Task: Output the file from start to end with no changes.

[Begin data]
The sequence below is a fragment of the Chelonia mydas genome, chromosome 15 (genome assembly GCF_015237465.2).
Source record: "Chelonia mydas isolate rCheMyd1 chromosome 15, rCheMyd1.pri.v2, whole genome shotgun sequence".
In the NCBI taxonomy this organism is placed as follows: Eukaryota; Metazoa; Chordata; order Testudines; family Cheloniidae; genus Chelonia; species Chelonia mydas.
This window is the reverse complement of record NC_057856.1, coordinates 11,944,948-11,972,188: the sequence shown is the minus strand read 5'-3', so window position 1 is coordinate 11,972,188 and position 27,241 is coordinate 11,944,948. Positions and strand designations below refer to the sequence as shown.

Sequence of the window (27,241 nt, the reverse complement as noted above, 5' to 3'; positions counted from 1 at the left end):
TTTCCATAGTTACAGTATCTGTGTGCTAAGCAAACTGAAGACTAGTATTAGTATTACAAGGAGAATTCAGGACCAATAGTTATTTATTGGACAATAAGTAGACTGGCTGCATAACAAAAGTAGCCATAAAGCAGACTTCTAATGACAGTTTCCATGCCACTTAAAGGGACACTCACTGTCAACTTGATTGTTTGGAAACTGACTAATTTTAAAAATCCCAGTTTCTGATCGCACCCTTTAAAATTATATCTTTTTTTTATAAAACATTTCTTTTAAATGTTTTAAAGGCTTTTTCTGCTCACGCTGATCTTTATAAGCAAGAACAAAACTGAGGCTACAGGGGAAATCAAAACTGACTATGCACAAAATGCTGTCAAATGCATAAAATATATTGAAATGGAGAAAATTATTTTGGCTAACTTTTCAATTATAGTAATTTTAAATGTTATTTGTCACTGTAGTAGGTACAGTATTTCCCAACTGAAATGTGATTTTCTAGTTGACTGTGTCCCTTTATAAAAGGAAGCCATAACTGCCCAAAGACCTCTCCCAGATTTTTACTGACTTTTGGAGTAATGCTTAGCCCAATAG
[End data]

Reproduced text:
The sequence below is a fragment of the Chelonia mydas genome, chromosome 15 (genome assembly GCF_015237465.2).
Source record: "Chelonia mydas isolate rCheMyd1 chromosome 15, rCheMyd1.pri.v2, whole genome shotgun sequence".
In the NCBI taxonomy this organism is placed as follows: Eukaryota; Metazoa; Chordata; order Testudines; family Cheloniidae; genus Chelonia; species Chelonia mydas.
This window is the reverse complement of record NC_057856.1, coordinates 11,944,948-11,972,188: the sequence shown is the minus strand read 5'-3', so window position 1 is coordinate 11,972,188 and position 27,241 is coordinate 11,944,948. Positions and strand designations below refer to the sequence as shown.

Sequence of the window (27,241 nt, the reverse complement as noted above, 5' to 3'; positions counted from 1 at the left end):
TTTCCATAGTTACAGTATCTGTGTGCTAAGCAAACTGAAGACTAGTATTAGTATTACAAGGAGAATTCAGGACCAATAGTTATTTATTGGACAATAAGTAGACTGGCTGCATAACAAAAGTAGCCATAAAGCAGACTTCTAATGACAGTTTCCATGCCACTTAAAGGGACACTCACTGTCAACTTGATTGTTTGGAAACTGACTAATTTTAAAAATCCCAGTTTCTGATCGCACCCTTTAAAATTATATCTTTTTTTTATAAAACATTTCTTTTAAATGTTTTAAAGGCTTTTTCTGCTCACGCTGATCTTTATAAGCAAGAACAAAACTGAGGCTACAGGGGAAATCAAAACTGACTATGCACAAAATGCTGTCAAATGCATAAAATATATTGAAATGGAGAAAATTATTTTGGCTAACTTTTCAATTATAGTAATTTTAAATGTTATTTGTCACTGTAGTAGGTACAGTATTTCCCAACTGAAATGTGATTTTCTAGTTGACTGTGTCCCTTTATAAAAGGAAGCCATAACTGCCCAAAGACCTCTCCCAGATTTTTACTGACTTTTGGAGTAATGCTTAGCCCAATAG